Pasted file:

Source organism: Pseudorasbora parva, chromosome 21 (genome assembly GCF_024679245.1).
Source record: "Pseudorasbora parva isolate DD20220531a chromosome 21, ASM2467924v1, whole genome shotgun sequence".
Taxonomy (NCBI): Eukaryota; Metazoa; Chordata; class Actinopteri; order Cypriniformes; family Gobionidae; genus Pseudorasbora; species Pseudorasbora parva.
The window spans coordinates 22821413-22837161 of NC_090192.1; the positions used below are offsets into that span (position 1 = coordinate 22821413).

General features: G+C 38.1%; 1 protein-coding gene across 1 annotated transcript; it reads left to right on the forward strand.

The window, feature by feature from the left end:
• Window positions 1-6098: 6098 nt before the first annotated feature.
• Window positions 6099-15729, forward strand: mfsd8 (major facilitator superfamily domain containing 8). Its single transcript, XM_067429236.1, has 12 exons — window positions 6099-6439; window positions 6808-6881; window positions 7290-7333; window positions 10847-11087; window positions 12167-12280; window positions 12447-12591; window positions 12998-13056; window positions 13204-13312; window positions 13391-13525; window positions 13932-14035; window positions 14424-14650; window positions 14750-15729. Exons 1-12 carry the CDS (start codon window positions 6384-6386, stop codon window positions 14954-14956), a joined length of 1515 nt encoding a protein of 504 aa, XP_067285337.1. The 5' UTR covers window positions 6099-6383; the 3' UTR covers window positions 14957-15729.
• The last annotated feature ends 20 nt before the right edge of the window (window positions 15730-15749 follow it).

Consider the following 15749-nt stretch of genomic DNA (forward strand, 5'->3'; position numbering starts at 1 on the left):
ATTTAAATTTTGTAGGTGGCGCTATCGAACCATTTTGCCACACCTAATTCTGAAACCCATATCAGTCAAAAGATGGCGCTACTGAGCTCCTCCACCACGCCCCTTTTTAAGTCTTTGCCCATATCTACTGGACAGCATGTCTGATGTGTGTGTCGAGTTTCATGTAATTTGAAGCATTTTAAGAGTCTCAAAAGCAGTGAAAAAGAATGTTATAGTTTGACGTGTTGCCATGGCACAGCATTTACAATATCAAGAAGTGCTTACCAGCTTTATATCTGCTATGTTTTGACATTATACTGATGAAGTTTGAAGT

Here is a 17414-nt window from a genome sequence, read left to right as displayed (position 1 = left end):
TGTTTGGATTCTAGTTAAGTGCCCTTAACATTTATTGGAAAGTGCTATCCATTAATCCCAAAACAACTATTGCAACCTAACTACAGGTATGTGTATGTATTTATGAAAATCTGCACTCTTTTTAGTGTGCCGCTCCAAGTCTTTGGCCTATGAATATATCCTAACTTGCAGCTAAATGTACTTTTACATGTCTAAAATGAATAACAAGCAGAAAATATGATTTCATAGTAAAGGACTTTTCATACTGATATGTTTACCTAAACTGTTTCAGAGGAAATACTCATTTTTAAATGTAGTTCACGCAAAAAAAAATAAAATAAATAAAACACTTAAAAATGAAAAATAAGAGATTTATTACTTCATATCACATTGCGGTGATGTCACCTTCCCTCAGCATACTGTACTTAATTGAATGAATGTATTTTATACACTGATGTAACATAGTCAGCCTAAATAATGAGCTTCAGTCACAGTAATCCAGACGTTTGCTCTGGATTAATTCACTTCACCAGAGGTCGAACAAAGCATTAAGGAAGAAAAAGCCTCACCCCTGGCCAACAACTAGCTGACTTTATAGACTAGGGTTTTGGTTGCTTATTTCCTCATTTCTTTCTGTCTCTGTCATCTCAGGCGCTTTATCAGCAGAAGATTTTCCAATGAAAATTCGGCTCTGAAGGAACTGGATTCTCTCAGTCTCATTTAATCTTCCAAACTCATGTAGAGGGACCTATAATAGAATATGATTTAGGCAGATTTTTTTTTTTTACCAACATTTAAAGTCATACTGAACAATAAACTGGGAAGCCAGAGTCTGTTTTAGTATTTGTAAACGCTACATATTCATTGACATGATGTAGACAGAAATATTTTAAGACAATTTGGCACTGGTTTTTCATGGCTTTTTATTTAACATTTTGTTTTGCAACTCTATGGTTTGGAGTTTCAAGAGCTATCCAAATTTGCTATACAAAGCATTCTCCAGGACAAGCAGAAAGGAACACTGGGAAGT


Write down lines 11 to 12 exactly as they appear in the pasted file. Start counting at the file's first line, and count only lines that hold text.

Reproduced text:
ATTTAAATTTTGTAGGTGGCGCTATCGAACCATTTTGCCACACCTAATTCTGAAACCCATATCAGTCAAAAGATGGCGCTACTGAGCTCCTCCACCACGCCCCTTTTTAAGTCTTTGCCCATATCTACTGGACAGCATGTCTGATGTGTGTGTCGAGTTTCATGTAATTTGAAGCATTTTAAGAGTCTCAAAAGCAGTGAAAAAGAATGTTATAGTTTGACGTGTTGCCATGGCACAGCATTTACAATATCAAGAAGTGCTTACCAGCTTTATATCTGCTATGTTTTGACATTATACTGATGAAGTTTGAAGT

Here is a 17414-nt window from a genome sequence, read left to right as displayed (position 1 = left end):